These melodically elegant and interesting concertos by late Baroque composer Johann Joachim Quantz will delight just about any listener who enjoys baroque music. The recording is thoroughly enjoyable, with splendid performances by baroque transverse flute soloist Mary Oleskiewicz and the Concerto Armonico under harpsichordist, conductor and early music specialist Miklós Spányi. Issued by Naxos, these are the premiere recordings of all four works; in fact, only the concerto which opens the program was ever published, the other three existing in manuscript form only.
There could hardly be a composer whose name is more tied to a specific instrument than is that of Johann Joachim Quantz (1697-1773) to the flute. This German flautist, flute maker and composer became the most respected performer in all of Europe, composed in excess of 300 concertos for his instrument and wrote a treatise on flute performance practice which remains an invaluable window on performance concepts of the mid-18th century. The concerto form itself was relatively new in Quantz’ time, and his music reflects the many models by his most famous contemporaries, Vivaldi, Scarlatti and Handel. You can hear the high quality of Quantz’ music, and of the superb performances, in the sample provided, the third movement Vivace from Quantz’ Flute Concerto in D minor.
These performances can be considered definitively authentic. Ms. Oleskiewicz is considered an authority on music heard in the court of Prussian King Frederick the Great, especially that of Quantz. For example, her investigations lead to the decision to use bassoon and fortepiano as the continuo instruments for these recordings.
If you are drawn to this music, there are three other discs featured on Expedition Audio which you would likely also enjoy: one of flute sonatas by Michel Blavet, and two programs of baroque concertos by Friedrich Hartmann Graff and Anton Hoffmeister. Together with this Naxos recording, we have nearly five hours of aural bliss for the flute aficionado.
Johann Joachim Quantz was the most innovative performer and composer for the flute in the eighteenth century. He was also the teacher, composer and flute-maker to Frederick II, ‘The Great’, King of Prussia. Royal concerts were the principal venue for Quantz’s concertos where their constant invention and brilliance were intensified by his specially designed flutes. The A minor Concerto has only recently been retrieved from the Russian National Library in St Petersburg, whilst the G major’s cadenzas have been preserved, fully written-out, providing a valuable direct link to performance practices in Quantz’s time. Poignantly, Frederick himself completed the C minor Concerto after Quantz’s death.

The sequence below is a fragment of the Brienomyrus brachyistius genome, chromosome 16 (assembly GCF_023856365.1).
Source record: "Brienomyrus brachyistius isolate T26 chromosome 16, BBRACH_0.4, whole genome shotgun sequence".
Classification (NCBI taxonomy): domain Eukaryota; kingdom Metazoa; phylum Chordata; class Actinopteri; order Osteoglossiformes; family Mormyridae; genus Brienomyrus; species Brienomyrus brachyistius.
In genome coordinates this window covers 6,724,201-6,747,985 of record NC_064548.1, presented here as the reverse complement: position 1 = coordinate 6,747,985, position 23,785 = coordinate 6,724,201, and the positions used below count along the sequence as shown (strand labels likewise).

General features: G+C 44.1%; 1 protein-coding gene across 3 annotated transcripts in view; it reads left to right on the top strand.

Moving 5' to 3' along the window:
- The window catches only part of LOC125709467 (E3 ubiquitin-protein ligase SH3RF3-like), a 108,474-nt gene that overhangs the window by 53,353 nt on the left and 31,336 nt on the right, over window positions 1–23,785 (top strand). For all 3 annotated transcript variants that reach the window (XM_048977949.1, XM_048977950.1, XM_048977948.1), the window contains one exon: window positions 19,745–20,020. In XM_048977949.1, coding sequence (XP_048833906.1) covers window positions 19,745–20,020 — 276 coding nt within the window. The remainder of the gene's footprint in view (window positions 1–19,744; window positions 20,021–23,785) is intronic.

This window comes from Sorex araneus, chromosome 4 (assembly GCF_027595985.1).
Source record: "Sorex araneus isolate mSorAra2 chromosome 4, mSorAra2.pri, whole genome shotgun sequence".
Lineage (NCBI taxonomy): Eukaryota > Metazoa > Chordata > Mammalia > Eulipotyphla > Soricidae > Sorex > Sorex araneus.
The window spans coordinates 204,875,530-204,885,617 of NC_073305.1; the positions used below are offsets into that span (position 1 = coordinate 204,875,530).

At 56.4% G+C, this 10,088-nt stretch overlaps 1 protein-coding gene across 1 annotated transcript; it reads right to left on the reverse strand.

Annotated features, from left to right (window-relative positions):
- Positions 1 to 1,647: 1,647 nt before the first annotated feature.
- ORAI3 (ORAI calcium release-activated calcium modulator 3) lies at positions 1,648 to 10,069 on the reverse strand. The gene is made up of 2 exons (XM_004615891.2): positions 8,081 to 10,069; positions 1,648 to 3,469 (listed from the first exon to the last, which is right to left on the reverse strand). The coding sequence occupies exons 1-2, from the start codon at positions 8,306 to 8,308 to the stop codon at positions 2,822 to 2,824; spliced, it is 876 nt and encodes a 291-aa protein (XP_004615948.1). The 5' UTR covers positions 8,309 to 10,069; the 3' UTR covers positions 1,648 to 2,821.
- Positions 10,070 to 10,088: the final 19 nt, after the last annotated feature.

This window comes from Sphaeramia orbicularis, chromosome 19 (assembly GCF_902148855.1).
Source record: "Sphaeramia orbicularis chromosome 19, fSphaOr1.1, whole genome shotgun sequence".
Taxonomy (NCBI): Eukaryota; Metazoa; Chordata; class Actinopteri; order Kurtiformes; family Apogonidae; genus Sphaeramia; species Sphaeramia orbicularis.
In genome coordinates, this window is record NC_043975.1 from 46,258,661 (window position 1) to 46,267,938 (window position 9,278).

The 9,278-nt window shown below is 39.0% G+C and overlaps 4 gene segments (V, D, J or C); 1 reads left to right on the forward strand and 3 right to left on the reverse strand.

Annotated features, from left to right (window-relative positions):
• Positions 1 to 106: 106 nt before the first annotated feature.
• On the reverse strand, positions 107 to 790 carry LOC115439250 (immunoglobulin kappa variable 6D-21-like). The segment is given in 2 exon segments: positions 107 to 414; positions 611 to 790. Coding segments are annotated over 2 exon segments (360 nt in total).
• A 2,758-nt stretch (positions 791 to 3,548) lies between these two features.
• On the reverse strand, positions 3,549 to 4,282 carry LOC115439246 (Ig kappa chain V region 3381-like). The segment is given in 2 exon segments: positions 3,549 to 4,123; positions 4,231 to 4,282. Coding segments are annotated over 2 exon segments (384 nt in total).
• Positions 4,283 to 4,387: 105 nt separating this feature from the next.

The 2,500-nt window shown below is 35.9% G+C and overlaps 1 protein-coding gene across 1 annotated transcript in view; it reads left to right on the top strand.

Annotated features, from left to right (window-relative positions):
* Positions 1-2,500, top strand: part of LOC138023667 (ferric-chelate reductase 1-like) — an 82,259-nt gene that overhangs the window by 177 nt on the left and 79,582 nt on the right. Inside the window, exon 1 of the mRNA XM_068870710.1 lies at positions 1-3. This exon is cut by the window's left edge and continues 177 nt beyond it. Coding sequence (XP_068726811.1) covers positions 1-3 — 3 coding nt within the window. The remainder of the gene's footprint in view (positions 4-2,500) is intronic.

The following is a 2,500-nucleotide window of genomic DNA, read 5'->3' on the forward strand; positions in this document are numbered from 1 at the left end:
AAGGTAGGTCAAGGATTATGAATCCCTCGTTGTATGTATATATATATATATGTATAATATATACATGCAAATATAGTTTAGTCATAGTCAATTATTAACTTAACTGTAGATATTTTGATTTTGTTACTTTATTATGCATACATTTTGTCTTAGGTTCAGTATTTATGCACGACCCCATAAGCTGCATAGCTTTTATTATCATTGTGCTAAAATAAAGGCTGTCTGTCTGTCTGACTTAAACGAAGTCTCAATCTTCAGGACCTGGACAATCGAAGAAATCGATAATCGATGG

Johann Joachim Quantz, composer
Johann Joachim Quantz was a German flutist, flute maker and composer. He began his musical studies as a child with his uncle (his father – a blacksmith – died when Quantz was young), later going to Dresden and Vienna. Although Johann Joachim Quantz wrote many pieces of music, mainly for the flute (including around 300 flute concertos), he is best known today as the author of Versuch einer Anweisung die Flöte traversière zu spielen (1752), a treatise on flute playing.
Mary Oleskiewicz, baroque transverse flute
After winning first prizes in both the National Flute Association’s Baroque Flute Artist and Doctoral Dissertation Competitions, Mary Oleskiewicz quickly established herself as an international performer of historical flutes and the leading expert on the flutist, theorist and composer Johann Joachim Quantz. She is an authority on music at the 18th-century court of the Prussian King Frederick “the Great.”
Miklós Spányi, conductor
For some years Miklós Spányi’s work as a performer and researcher has been focused on the oeuvre of Carl Philipp Emanuel Bach. Today he is one of the world’s most acknowledged C.P.E.Bach scholars and performers. For the Swedish label BIS he has been recording C.P.E.Bach’s Complete Keyboard Concertos as well as his Complete Solo Keyboard Music, of both series numerous cd’s have already been issued.
Concerto Armonico Budapest, was founded around 1983 by young musicians, at that time still studying at the Budapest F.Liszt Music Academy. As the second orchestra playing on period instruments in Hungary, the ensemble soon became very popular under the artistic direction of harpsichordist Miklós Spányi and violinist Péter Szüts.